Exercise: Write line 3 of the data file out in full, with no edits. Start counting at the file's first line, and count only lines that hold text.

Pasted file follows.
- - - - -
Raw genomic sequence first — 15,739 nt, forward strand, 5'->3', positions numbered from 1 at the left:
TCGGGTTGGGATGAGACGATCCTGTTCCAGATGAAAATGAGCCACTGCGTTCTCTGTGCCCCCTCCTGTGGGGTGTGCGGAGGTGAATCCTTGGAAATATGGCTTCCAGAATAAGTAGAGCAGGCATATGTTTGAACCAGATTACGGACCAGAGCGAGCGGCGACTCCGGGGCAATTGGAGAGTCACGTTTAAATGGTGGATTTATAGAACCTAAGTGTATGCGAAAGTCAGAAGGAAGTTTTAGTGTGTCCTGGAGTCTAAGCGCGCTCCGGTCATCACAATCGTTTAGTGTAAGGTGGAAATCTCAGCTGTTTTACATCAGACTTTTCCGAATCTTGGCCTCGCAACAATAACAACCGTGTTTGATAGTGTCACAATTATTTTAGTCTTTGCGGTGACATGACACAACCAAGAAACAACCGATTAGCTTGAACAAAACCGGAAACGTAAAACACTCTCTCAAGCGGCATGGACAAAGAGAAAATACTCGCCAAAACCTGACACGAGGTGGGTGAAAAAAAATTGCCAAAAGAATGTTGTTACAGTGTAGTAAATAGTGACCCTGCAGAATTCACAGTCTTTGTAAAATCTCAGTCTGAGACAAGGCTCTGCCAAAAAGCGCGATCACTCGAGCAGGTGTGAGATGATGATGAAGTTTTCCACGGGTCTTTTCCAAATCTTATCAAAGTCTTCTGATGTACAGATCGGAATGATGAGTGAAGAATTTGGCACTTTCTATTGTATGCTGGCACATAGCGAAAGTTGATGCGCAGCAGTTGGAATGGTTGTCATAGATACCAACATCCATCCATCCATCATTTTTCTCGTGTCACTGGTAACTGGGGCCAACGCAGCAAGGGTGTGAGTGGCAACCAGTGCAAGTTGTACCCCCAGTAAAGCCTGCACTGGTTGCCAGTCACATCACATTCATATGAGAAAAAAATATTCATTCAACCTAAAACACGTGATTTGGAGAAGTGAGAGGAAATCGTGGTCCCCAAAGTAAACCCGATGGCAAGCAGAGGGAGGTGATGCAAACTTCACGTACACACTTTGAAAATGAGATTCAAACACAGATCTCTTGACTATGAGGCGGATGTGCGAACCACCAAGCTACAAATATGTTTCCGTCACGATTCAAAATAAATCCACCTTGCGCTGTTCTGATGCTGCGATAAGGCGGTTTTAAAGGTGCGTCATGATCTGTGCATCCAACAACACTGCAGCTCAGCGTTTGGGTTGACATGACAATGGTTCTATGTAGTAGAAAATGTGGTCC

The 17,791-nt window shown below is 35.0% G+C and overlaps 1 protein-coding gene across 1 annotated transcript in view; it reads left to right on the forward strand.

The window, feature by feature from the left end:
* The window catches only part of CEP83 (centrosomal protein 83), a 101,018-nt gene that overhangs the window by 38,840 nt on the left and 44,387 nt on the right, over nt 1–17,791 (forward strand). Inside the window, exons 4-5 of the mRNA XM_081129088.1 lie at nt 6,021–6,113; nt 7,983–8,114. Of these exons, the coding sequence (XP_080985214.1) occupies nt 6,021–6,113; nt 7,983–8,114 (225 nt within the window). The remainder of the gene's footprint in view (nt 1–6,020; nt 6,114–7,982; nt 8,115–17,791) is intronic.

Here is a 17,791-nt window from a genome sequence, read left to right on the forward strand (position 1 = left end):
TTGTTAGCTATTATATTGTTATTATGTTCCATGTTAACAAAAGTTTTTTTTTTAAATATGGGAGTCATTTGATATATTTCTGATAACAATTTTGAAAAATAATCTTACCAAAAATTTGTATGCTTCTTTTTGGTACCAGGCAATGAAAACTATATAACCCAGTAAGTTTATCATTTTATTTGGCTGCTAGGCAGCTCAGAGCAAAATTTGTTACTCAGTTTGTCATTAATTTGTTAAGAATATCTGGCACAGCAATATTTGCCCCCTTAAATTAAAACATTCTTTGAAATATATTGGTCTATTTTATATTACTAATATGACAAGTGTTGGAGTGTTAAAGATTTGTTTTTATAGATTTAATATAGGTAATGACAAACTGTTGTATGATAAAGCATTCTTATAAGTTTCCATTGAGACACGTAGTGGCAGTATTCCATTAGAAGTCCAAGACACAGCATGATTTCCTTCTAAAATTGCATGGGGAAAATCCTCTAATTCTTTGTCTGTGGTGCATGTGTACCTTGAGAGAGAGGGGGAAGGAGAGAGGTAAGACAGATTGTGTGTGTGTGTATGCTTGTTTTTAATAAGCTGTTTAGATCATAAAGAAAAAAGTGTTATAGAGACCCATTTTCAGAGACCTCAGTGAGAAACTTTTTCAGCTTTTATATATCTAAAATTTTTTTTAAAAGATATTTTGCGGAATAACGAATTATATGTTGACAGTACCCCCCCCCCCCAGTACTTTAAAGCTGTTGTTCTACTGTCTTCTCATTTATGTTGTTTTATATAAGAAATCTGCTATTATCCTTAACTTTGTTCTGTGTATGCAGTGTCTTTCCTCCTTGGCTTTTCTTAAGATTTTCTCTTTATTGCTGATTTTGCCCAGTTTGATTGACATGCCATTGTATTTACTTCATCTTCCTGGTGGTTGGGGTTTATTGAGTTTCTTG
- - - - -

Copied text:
The 17,791-nt window shown below is 35.0% G+C and overlaps 1 protein-coding gene across 1 annotated transcript in view; it reads left to right on the forward strand.